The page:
Dr. Dahn also sees the value in mindfulness and has been meditating for over two years now. “You can tell when your mind is wandering. Meditation helps you recognize that and get back to where you need to be,” says Dr. Dahn. “Even if it takes 10 minutes out of a day, you get that back.”
She tested herself by tackling a lifelong fear of heights.
“After I started meditating, I went cliff-jumping,” she remembers with a laugh. “I put the fear away and walked thirty feet off a cliff!”
It may be difficult to persuade very busy, tired residents to take time out for meditation, yoga or cliff-jumping. But Dr. Dahn acknowledges it’s also difficult to convince some oncology specialists, who’ve been practising medicine for many years, that resiliency training is an important part of the curriculum. It will be a mandatory component of Canadian residency programs starting this year.
Dr. Dahn will continue to promote wellness and resiliency as part of a committee assigned by Dr. Carolyn Thomson, assistant dean of resident affairs at Dalhousie Medical School.
“We are trying to forge a path,” says Dahn, who plans to make teaching a big part of her future career. “I want to help change the culture that expects health professionals to be impervious to burnout.”
Dalhousie Medical School appointed Dr. Thomson as its first senior leader in resident affairs, in large part due to her years of experience providing professional and wellness support to physicians and residents through Doctors Nova Scotia. “It’s imperative that universities and teaching hospitals examine their policies, environments and cultures and find ways to alleviate their contribution to burnout,” Dr. Thomson says. “Not only does burnout put residents’ health and wellness at risk, it can compromise patient safety.”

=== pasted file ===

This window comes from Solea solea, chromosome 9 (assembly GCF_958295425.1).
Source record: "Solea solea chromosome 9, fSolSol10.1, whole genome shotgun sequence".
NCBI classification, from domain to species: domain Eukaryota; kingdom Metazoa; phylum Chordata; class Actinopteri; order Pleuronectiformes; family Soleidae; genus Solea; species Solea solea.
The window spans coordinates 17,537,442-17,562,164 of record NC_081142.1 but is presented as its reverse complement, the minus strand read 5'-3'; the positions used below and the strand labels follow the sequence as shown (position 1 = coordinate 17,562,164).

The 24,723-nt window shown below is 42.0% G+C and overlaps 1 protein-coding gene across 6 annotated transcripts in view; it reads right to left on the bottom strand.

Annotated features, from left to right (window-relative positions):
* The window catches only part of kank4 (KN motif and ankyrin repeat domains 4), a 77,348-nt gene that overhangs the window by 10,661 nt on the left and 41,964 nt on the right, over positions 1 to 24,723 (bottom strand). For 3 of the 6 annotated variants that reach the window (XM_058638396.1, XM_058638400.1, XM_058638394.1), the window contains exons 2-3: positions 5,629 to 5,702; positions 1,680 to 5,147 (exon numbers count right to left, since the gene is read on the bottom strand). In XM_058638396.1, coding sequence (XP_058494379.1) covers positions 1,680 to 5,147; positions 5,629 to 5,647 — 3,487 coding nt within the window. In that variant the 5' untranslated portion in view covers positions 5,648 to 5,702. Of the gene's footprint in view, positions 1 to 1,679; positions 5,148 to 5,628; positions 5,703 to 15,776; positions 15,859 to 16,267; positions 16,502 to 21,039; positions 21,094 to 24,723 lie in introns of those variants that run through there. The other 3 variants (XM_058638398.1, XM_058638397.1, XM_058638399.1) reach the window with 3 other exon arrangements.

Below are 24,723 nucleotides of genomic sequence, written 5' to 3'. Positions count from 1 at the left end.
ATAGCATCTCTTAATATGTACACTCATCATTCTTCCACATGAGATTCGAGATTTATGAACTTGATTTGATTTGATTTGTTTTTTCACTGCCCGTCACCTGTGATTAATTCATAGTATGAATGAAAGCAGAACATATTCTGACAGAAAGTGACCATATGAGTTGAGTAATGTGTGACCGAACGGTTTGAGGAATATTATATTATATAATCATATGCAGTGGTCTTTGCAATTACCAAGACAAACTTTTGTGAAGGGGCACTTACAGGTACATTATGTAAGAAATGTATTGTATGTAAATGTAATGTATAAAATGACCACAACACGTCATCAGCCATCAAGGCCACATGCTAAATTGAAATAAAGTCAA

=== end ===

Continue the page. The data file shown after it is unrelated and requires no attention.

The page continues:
If a doctor is too tired or overwrought to listen, or explain a disease and its treatment, patients will suffer and so will the health care system. That message pertains to residents in many specialties, and also to medical students who grapple with a demanding workload and financial strain before they even know where their career will take them.
“At the same time as we address systemic and institutional factors that contribute to stress and burnout, we have to provide residents with tools and supports they can use to look after themselves,” Dr. Thomson notes. “Residency will always be demanding and challenging… we have to educate and equip our residents to manage their own wellbeing as they travel their chosen path.”
Double the dedication
Dr. Tara Dahn (left) and Dr. Hannah Dahn share more than their DNA. The twin sisters are graduates of Dalhousie Medical School (Class of 2016), and both are pursuing residency training at Dalhousie. While Hannah is three years into the five-year program radiation oncology program, Tara completed the two-year family medicine program and is now doing the one-year emergency medicine program. They supported each other through medical school, and now that they both work long hours in stressful fields as residents, they remind each other to take care of herself.
“I’m very proud of what Hannah is doing with her work on resident resilience,” Tara says. “If you don’t think about your emotional health and wellness, it will take a toll on you further down the road.”